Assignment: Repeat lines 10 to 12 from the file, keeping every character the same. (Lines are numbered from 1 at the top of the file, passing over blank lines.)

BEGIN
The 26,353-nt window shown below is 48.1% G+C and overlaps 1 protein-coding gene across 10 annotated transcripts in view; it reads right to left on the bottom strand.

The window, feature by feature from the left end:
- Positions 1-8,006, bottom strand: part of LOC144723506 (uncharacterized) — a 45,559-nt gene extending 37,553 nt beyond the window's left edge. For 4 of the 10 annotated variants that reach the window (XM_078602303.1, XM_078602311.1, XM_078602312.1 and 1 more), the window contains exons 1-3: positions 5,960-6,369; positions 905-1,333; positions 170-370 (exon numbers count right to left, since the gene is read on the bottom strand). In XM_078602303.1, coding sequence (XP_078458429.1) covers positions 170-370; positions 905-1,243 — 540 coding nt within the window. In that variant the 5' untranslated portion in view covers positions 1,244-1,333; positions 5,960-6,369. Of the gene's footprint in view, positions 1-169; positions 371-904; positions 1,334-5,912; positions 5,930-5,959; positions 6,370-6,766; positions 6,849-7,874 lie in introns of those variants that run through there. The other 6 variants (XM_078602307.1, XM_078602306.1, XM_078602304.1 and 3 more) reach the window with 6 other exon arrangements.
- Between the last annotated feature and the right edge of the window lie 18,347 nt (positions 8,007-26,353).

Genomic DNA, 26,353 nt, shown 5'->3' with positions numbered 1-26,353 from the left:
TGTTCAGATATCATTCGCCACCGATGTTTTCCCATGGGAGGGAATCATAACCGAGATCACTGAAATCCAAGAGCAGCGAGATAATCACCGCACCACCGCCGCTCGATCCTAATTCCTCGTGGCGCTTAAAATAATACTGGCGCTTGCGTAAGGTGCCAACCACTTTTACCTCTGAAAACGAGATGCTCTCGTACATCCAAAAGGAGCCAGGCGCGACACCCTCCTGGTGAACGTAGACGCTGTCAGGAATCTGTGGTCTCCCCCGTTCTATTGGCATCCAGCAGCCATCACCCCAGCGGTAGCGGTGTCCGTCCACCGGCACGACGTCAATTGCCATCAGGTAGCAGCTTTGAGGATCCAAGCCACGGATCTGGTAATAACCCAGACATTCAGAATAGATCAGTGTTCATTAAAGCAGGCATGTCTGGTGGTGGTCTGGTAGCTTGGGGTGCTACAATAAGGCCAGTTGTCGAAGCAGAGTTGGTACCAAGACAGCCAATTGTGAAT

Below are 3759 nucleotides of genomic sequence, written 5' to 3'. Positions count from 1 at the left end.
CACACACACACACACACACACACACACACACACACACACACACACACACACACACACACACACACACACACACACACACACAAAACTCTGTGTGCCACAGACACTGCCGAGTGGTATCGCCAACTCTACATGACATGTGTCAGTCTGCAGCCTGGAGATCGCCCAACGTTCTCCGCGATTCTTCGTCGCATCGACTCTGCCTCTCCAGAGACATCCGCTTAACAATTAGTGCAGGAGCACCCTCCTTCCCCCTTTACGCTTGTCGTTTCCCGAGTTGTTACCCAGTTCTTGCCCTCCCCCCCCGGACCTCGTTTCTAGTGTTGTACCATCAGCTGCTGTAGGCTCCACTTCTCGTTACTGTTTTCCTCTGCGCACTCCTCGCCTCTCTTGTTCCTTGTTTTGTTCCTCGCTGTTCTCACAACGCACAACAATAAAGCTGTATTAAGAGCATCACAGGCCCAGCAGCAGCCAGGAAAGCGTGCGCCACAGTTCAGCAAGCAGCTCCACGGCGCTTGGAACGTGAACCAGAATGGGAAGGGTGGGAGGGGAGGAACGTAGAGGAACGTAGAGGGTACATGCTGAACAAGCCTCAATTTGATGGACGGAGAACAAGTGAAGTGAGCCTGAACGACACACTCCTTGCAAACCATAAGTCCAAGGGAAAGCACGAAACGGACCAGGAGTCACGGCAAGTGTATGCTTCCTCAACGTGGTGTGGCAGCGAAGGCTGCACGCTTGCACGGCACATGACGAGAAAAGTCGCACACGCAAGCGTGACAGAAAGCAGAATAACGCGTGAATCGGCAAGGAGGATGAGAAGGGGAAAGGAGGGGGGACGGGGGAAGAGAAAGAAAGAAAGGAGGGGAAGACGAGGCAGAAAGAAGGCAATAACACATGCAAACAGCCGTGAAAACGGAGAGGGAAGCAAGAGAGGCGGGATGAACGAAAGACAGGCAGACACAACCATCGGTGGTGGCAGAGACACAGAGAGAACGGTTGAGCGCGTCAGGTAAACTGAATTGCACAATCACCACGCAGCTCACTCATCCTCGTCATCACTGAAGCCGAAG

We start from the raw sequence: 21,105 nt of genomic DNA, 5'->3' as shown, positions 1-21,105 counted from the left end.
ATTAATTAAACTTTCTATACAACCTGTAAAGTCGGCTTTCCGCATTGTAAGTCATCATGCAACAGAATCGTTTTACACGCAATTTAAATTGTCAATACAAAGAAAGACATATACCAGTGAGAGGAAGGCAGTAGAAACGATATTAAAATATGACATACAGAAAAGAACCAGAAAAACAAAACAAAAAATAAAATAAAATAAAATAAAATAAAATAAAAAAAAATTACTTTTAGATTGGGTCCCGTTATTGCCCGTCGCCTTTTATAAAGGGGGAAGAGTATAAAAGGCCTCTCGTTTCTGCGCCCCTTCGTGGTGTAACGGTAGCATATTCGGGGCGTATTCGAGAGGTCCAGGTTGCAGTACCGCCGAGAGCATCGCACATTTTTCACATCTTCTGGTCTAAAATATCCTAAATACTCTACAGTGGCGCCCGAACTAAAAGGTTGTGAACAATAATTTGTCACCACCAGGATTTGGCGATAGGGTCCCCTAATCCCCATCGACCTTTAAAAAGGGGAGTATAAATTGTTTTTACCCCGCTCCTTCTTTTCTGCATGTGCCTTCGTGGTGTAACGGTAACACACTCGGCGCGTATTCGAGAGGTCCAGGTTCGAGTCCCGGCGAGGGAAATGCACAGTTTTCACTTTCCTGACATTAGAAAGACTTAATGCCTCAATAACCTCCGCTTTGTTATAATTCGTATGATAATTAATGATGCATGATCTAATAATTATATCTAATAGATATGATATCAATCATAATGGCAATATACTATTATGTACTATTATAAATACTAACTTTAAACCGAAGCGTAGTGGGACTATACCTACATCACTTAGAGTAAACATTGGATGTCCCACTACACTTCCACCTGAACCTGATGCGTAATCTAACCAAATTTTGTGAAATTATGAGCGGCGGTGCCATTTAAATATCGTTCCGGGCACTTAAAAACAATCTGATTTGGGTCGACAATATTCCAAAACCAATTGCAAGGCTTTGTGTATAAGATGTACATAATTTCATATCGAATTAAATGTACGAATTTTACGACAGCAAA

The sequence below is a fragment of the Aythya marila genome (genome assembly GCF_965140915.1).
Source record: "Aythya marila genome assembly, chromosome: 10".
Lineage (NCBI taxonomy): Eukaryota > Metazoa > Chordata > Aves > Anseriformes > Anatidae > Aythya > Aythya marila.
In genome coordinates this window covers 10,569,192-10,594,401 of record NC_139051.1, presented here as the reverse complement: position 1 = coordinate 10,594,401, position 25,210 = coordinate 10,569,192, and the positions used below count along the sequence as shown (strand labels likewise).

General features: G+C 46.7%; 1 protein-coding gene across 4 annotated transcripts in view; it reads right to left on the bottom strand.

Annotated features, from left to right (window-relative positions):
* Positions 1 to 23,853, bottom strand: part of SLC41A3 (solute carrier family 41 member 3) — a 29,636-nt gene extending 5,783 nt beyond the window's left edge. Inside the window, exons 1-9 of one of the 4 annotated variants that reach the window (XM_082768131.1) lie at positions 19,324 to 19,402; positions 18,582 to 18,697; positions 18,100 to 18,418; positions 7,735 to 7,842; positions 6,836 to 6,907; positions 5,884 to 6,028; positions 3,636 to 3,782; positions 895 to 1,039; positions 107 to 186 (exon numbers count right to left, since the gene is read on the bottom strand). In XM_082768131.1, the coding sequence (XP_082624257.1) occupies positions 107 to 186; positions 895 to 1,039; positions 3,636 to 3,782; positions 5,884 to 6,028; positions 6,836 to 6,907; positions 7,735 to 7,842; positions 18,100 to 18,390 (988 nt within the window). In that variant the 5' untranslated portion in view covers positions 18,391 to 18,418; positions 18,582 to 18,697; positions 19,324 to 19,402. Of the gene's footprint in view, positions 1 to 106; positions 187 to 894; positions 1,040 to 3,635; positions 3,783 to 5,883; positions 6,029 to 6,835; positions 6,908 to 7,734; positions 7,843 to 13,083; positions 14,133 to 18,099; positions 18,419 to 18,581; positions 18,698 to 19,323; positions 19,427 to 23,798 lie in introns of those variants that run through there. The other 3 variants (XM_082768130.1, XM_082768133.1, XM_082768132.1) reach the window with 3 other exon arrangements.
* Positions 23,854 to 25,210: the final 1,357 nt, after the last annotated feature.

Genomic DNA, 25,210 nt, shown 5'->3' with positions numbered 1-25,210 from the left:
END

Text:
ATTAATTAAACTTTCTATACAACCTGTAAAGTCGGCTTTCCGCATTGTAAGTCATCATGCAACAGAATCGTTTTACACGCAATTTAAATTGTCAATACAAAGAAAGACATATACCAGTGAGAGGAAGGCAGTAGAAACGATATTAAAATATGACATACAGAAAAGAACCAGAAAAACAAAACAAAAAATAAAATAAAATAAAATAAAATAAAATAAAAAAAAATTACTTTTAGATTGGGTCCCGTTATTGCCCGTCGCCTTTTATAAAGGGGGAAGAGTATAAAAGGCCTCTCGTTTCTGCGCCCCTTCGTGGTGTAACGGTAGCATATTCGGGGCGTATTCGAGAGGTCCAGGTTGCAGTACCGCCGAGAGCATCGCACATTTTTCACATCTTCTGGTCTAAAATATCCTAAATACTCTACAGTGGCGCCCGAACTAAAAGGTTGTGAACAATAATTTGTCACCACCAGGATTTGGCGATAGGGTCCCCTAATCCCCATCGACCTTTAAAAAGGGGAGTATAAATTGTTTTTACCCCGCTCCTTCTTTTCTGCATGTGCCTTCGTGGTGTAACGGTAACACACTCGGCGCGTATTCGAGAGGTCCAGGTTCGAGTCCCGGCGAGGGAAATGCACAGTTTTCACTTTCCTGACATTAGAAAGACTTAATGCCTCAATAACCTCCGCTTTGTTATAATTCGTATGATAATTAATGATGCATGATCTAATAATTATATCTAATAGATATGATATCAATCATAATGGCAATATACTATTATGTACTATTATAAATACTAACTTTAAACCGAAGCGTAGTGGGACTATACCTACATCACTTAGAGTAAACATTGGATGTCCCACTACACTTCCACCTGAACCTGATGCGTAATCTAACCAAATTTTGTGAAATTATGAGCGGCGGTGCCATTTAAATATCGTTCCGGGCACTTAAAAACAATCTGATTTGGGTCGACAATATTCCAAAACCAATTGCAAGGCTTTGTGTATAAGATGTACATAATTTCATATCGAATTAAATGTACGAATTTTACGACAGCAAA

The sequence below is a fragment of the Aythya marila genome (genome assembly GCF_965140915.1).
Source record: "Aythya marila genome assembly, chromosome: 10".